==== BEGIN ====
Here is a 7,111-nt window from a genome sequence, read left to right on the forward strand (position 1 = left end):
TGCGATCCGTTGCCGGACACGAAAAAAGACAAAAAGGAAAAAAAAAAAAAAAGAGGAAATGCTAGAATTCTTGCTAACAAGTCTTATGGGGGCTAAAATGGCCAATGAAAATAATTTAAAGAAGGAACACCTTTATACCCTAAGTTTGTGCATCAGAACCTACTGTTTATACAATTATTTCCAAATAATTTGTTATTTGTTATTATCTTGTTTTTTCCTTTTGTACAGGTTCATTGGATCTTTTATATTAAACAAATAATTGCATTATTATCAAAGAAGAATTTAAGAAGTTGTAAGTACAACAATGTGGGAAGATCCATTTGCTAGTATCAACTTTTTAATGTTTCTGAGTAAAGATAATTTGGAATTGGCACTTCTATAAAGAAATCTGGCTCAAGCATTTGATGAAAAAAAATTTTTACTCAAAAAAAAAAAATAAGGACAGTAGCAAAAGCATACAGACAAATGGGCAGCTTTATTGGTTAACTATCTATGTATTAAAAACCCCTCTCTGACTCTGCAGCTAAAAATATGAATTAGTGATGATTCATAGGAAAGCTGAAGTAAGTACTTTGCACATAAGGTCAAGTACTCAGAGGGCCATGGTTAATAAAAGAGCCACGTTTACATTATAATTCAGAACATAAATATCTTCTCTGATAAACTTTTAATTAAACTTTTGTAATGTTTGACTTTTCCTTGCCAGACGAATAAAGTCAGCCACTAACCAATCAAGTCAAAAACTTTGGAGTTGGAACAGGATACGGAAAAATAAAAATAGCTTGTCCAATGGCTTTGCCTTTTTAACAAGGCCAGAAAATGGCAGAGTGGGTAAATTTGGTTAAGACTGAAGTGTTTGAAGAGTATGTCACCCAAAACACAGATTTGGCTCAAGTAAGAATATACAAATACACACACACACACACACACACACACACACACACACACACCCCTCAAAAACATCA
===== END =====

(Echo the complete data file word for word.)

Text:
Here is a 7,111-nt window from a genome sequence, read left to right on the forward strand (position 1 = left end):
TGCGATCCGTTGCCGGACACGAAAAAAGACAAAAAGGAAAAAAAAAAAAAAAGAGGAAATGCTAGAATTCTTGCTAACAAGTCTTATGGGGGCTAAAATGGCCAATGAAAATAATTTAAAGAAGGAACACCTTTATACCCTAAGTTTGTGCATCAGAACCTACTGTTTATACAATTATTTCCAAATAATTTGTTATTTGTTATTATCTTGTTTTTTCCTTTTGTACAGGTTCATTGGATCTTTTATATTAAACAAATAATTGCATTATTATCAAAGAAGAATTTAAGAAGTTGTAAGTACAACAATGTGGGAAGATCCATTTGCTAGTATCAACTTTTTAATGTTTCTGAGTAAAGATAATTTGGAATTGGCACTTCTATAAAGAAATCTGGCTCAAGCATTTGATGAAAAAAAATTTTTACTCAAAAAAAAAAAATAAGGACAGTAGCAAAAGCATACAGACAAATGGGCAGCTTTATTGGTTAACTATCTATGTATTAAAAACCCCTCTCTGACTCTGCAGCTAAAAATATGAATTAGTGATGATTCATAGGAAAGCTGAAGTAAGTACTTTGCACATAAGGTCAAGTACTCAGAGGGCCATGGTTAATAAAAGAGCCACGTTTACATTATAATTCAGAACATAAATATCTTCTCTGATAAACTTTTAATTAAACTTTTGTAATGTTTGACTTTTCCTTGCCAGACGAATAAAGTCAGCCACTAACCAATCAAGTCAAAAACTTTGGAGTTGGAACAGGATACGGAAAAATAAAAATAGCTTGTCCAATGGCTTTGCCTTTTTAACAAGGCCAGAAAATGGCAGAGTGGGTAAATTTGGTTAAGACTGAAGTGTTTGAAGAGTATGTCACCCAAAACACAGATTTGGCTCAAGTAAGAATATACAAATACACACACACACACACACACACACACACACACACACACACCCCTCAAAAACATCA